What is an Opioid?
Opioid is a broad term that refers to drugs derived from opium. At one time “opioids” referred to synthetic opiates only (drugs created to emulate opium, however different chemically). In recent years the term Opioid is used for the entire family of opiates including natural, synthetic and semi-synthetic. Consistent with the newest definition, this article uses “opioid” to refer to all opioids and opiates. An opioid is any agent that binds to opioid receptors (protein molecules located on the membranes of some nerve cells) found principally in the central nervous system and gastrointestinal tract and elicits a response.
There are four broad classes of opioids:
- Endogenous opioid, naturally produced in the body, endorphins
- Opium alkaloids, such as morphine and codeine
- Semi-synthetic opioids such as Oxycodone, Buprenorphine, and Heroin
- Fully synthetic opioids, such as Methadone (its structures are unrelated to the opium alkaloids)
Because some opiates produce over 100 times more endorphins (natural painkillers) than the body naturally does, one can say that the potential of abuse and addiction is relatively high. An easy way to understand how an individual can become addicted to opioids is by understanding that opiates produce artificial endorphins (natural painkillers) that create an extremely good feeling. Unfortunately, over time, opioids trick the brain into stopping the production of the natural endorphins and the only way the person can experience any positive feelings would be by continuing to take the opioid he or she depends on. At any point that a person with a history of opioid abuse stops taking it, he or she will feel sick and depressed. For these individuals, taking opiates (prescription painkiller or heroin) no longer is about feeling good but it is rather about avoiding the negative feeling of sickness and depression, as there is no other way to compensate for the lost endorphins, except to take more and more. This is the start of a vicious cycle of opiate addiction and abuse.
The Opioid Epidemic in the US and Florida
As we now understand more about opioids we realize that the opioid epidemic is not solely about illegal drugs, it is actually about legal prescription painkiller drugs like OxyContin, Percocet, and Fentanyl. Now, an everywhere problem, affecting virtually anyone and every community, opioid overdoses are considered to be the leading cause of shortened life expectancy in the U.S. According to the most recent statistics from the Centers for Disease Control and Prevention (CDC), opioids, which includes prescription opioids and heroin, killed more than 56,000 people in 2016. That is 24,000 more deaths than car accidents and it is projected that in 2017 that number will surpass the previous year. In Florida, opioids were the direct cause of death of 2,538 people and contributed to an additional 1,358 deaths in 2015 (the last year for which data is available). Now, four years into the opioid epidemic Florida Governor Rick Scott, officially declared a public health emergency last May. This gives the Governor the power to spend immediately without the Legislature approval and for public health to move quickly to respond to the crisis. It also allows the state of Florida to accept a federal grant for prevention, treatment, and recovery services totaling more than $54 million over the next two years.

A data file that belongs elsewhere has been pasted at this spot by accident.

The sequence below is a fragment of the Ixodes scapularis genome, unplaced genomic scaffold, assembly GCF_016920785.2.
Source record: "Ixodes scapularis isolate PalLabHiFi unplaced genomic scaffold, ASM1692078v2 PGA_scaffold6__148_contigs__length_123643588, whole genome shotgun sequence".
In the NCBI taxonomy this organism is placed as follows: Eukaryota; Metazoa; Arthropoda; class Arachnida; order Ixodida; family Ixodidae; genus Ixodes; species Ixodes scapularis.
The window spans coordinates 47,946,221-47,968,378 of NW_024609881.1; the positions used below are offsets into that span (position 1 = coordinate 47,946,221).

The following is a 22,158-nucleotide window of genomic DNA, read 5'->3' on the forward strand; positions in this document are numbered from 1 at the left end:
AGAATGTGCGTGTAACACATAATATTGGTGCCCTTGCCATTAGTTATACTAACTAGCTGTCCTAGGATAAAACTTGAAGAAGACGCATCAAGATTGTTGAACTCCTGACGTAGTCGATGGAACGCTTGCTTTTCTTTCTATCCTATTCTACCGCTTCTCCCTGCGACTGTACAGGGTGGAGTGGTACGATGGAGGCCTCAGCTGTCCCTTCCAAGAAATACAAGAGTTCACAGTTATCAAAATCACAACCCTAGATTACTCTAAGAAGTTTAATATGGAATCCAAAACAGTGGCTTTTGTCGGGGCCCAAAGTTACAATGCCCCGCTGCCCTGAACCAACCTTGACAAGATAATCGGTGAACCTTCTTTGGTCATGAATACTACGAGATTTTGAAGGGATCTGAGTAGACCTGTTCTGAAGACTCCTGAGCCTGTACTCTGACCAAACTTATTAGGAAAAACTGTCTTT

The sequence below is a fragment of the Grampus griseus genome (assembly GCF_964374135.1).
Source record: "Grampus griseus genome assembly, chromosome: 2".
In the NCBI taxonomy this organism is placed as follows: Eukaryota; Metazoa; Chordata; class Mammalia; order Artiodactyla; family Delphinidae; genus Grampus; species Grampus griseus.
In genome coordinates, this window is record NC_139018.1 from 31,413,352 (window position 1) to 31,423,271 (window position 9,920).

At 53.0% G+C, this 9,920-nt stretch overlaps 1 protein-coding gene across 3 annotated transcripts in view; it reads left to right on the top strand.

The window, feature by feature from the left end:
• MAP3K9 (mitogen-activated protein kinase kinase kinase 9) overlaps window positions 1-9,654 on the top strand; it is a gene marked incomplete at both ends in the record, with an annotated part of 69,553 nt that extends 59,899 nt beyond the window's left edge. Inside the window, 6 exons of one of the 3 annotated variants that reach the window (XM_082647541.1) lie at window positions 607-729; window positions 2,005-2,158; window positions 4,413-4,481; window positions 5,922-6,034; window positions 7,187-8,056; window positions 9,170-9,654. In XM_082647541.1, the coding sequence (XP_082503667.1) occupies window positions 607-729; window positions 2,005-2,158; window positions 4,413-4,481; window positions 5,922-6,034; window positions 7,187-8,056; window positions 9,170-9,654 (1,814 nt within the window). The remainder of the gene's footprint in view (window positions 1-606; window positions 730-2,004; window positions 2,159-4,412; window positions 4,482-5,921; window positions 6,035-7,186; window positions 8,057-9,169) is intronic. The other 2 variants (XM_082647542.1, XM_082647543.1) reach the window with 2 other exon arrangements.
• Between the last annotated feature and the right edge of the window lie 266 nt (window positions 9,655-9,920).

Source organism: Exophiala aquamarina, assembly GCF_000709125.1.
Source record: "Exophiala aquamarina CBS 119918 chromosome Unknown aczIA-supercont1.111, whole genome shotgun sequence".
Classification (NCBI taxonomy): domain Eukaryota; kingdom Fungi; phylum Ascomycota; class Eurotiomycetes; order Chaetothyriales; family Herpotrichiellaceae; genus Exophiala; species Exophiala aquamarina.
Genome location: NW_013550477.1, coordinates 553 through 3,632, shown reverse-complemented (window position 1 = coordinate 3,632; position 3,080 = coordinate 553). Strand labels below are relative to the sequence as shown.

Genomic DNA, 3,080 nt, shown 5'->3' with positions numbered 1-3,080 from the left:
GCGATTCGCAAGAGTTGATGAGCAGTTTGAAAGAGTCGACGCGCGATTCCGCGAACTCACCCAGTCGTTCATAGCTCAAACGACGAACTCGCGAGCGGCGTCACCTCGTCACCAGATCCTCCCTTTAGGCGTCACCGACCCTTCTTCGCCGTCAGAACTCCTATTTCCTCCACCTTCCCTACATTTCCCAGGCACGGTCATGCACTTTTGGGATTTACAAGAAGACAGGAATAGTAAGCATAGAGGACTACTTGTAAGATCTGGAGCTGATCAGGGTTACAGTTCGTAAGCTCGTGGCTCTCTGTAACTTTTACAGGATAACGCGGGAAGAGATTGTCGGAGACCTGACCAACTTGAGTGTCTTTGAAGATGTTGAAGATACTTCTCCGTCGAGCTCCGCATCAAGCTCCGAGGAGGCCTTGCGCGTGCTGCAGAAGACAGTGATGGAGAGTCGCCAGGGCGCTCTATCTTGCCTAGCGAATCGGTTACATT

Tackling the overdose epidemic will require more than federal grants for our state, it will require national efforts to curb doctors’ overprescribing practices, curb the manufacturing of addictive dangerous illicit drugs, lessening the stigma surrounding addiction, and beginning to treat addiction as a chronic illness. Seeing the afflicted individual as the one who each of us could be. Seeing them as the sons, the daughters, the fathers, the mothers, the sisters, and the brothers who are in urgent need of treatment. A treatment that is as available as the treatments for cancer, heart disease, and other debilitating illnesses.
How Does Opioid Addiction Treatment Work?
When it comes to opioid addiction, treatment varies for different people, depending on their stage of addiction. Most recovery process begins with detox to get the substance of abuse out of the individuals’ system. Detox is often followed by residential treatment (therapy and counseling), and in some cases, medications are utilized to reduce the patient’s cravings. Most addiction treatment programs, like the ones offered at Florida Center for Recovery (FCR), provide comprehensive treatment, addressing any co-existing mental health condition (s) which may be associated with the addiction, including PTSD, depression, and anxiety among others.
If you or someone you know is struggling with opioid addiction, reach out to family and friends, and seek treatment.